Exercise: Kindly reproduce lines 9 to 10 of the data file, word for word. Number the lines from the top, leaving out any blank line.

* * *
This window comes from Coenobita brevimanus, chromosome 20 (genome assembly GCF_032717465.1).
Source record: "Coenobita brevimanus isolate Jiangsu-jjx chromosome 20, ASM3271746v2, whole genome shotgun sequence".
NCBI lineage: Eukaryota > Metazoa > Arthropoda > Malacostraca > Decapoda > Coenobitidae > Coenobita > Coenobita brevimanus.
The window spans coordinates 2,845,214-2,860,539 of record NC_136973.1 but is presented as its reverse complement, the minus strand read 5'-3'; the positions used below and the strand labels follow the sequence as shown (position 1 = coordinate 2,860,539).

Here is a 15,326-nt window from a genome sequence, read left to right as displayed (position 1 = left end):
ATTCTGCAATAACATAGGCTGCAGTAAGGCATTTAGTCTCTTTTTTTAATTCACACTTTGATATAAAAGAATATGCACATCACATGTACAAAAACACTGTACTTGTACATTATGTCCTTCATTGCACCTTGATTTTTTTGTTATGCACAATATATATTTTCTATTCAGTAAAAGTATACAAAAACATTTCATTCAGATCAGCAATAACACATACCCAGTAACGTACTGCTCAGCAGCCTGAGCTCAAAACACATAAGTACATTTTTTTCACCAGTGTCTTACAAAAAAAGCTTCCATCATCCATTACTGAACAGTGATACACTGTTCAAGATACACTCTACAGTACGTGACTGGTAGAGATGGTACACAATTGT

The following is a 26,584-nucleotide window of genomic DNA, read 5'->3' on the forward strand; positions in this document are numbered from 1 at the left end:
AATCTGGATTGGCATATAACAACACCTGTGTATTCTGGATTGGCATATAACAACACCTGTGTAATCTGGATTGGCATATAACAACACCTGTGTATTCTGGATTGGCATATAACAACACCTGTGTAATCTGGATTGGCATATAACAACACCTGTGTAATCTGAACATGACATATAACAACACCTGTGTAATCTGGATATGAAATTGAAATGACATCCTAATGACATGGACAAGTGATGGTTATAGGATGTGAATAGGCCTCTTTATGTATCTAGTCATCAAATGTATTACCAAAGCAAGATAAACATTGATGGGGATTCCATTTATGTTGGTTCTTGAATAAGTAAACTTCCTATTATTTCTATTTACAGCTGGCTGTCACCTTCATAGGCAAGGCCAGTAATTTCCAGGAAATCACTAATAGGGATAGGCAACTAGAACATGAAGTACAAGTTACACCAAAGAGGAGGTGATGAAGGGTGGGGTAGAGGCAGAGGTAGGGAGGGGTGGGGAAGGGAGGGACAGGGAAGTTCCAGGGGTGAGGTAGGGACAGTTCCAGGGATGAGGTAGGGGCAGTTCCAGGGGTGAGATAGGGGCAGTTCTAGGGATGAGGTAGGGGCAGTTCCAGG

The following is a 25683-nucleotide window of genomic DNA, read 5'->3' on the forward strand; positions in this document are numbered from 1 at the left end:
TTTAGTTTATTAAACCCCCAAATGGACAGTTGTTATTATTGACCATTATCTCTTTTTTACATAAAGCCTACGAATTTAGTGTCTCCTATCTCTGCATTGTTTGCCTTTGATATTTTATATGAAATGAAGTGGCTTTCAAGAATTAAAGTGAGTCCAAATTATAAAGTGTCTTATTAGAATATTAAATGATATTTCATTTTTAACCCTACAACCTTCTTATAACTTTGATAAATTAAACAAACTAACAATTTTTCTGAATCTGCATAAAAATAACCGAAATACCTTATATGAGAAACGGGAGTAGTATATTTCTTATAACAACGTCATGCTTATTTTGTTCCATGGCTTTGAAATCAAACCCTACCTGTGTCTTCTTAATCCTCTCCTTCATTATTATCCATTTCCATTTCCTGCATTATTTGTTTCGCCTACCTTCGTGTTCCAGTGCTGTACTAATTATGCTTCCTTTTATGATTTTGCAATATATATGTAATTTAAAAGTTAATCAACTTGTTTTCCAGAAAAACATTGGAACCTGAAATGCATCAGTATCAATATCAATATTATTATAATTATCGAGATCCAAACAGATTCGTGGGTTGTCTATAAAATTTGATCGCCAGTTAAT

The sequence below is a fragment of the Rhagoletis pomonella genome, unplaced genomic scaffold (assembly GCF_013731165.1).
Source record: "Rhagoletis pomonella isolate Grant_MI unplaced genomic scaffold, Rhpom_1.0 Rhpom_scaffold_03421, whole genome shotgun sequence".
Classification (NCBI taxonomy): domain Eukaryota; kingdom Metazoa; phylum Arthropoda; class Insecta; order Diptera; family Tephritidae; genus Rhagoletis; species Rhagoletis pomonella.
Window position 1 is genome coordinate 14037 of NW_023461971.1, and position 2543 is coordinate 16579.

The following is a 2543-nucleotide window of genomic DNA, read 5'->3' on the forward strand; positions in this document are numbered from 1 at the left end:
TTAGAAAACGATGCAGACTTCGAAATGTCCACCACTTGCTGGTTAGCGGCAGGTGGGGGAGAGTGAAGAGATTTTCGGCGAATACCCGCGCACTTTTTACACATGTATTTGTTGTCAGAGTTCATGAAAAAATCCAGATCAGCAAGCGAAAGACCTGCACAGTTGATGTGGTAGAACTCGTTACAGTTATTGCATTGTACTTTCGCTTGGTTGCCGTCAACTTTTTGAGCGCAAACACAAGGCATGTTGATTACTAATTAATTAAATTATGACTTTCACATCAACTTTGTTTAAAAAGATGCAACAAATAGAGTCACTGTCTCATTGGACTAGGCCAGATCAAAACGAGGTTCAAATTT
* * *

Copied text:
The following is a 25683-nucleotide window of genomic DNA, read 5'->3' on the forward strand; positions in this document are numbered from 1 at the left end:
TTTAGTTTATTAAACCCCCAAATGGACAGTTGTTATTATTGACCATTATCTCTTTTTTACATAAAGCCTACGAATTTAGTGTCTCCTATCTCTGCATTGTTTGCCTTTGATATTTTATATGAAATGAAGTGGCTTTCAAGAATTAAAGTGAGTCCAAATTATAAAGTGTCTTATTAGAATATTAAATGATATTTCATTTTTAACCCTACAACCTTCTTATAACTTTGATAAATTAAACAAACTAACAATTTTTCTGAATCTGCATAAAAATAACCGAAATACCTTATATGAGAAACGGGAGTAGTATATTTCTTATAACAACGTCATGCTTATTTTGTTCCATGGCTTTGAAATCAAACCCTACCTGTGTCTTCTTAATCCTCTCCTTCATTATTATCCATTTCCATTTCCTGCATTATTTGTTTCGCCTACCTTCGTGTTCCAGTGCTGTACTAATTATGCTTCCTTTTATGATTTTGCAATATATATGTAATTTAAAAGTTAATCAACTTGTTTTCCAGAAAAACATTGGAACCTGAAATGCATCAGTATCAATATCAATATTATTATAATTATCGAGATCCAAACAGATTCGTGGGTTGTCTATAAAATTTGATCGCCAGTTAAT